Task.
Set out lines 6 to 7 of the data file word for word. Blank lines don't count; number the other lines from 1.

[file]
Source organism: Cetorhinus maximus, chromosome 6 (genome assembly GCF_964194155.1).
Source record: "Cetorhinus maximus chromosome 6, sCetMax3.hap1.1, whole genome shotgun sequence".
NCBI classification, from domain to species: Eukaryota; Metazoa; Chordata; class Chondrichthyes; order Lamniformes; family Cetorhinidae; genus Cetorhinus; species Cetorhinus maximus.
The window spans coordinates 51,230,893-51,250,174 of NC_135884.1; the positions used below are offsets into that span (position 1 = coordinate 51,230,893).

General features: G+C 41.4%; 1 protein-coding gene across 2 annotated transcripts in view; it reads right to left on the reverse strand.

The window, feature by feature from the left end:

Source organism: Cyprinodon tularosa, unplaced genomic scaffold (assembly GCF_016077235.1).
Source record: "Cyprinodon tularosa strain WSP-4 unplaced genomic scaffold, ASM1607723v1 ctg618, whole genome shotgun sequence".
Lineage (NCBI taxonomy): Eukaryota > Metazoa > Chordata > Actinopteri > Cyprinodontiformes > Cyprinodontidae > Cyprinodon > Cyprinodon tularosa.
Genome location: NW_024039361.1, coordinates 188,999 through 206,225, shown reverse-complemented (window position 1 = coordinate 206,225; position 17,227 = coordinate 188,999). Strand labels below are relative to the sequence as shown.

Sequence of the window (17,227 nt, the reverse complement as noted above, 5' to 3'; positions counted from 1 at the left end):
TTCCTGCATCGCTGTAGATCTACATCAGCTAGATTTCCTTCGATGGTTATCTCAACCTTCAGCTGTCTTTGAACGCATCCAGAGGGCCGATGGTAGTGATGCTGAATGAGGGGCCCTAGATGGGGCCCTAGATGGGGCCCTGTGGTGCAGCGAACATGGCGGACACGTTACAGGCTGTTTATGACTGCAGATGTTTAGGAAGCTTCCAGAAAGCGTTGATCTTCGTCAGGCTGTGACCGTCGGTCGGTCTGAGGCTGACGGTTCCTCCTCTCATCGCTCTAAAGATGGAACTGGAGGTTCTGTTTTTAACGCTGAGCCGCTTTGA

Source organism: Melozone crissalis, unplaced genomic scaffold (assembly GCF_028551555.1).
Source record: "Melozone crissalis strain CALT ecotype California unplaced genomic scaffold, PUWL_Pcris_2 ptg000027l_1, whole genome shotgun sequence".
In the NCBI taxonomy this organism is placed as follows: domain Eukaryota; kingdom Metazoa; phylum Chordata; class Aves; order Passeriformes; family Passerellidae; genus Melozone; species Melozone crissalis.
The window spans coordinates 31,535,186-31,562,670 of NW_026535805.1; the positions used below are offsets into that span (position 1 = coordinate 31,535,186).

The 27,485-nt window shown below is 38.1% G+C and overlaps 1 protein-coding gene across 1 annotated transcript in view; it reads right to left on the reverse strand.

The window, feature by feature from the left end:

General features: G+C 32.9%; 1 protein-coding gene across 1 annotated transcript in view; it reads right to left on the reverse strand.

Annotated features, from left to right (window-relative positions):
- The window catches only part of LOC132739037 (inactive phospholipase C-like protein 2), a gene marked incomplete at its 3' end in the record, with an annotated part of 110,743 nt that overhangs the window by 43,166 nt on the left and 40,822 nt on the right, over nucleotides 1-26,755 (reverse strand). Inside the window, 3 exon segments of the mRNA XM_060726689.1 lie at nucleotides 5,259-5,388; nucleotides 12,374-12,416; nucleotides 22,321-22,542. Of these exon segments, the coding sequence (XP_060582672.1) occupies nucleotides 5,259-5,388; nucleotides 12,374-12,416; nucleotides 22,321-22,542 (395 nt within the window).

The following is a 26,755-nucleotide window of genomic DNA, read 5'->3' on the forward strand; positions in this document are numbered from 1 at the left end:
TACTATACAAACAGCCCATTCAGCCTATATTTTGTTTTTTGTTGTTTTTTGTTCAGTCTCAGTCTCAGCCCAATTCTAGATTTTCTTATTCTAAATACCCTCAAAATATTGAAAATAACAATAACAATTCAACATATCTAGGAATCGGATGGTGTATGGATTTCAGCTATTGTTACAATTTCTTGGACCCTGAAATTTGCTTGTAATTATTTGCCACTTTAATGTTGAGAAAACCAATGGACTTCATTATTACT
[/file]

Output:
The window, feature by feature from the left end:

Source organism: Cyprinodon tularosa, unplaced genomic scaffold (assembly GCF_016077235.1).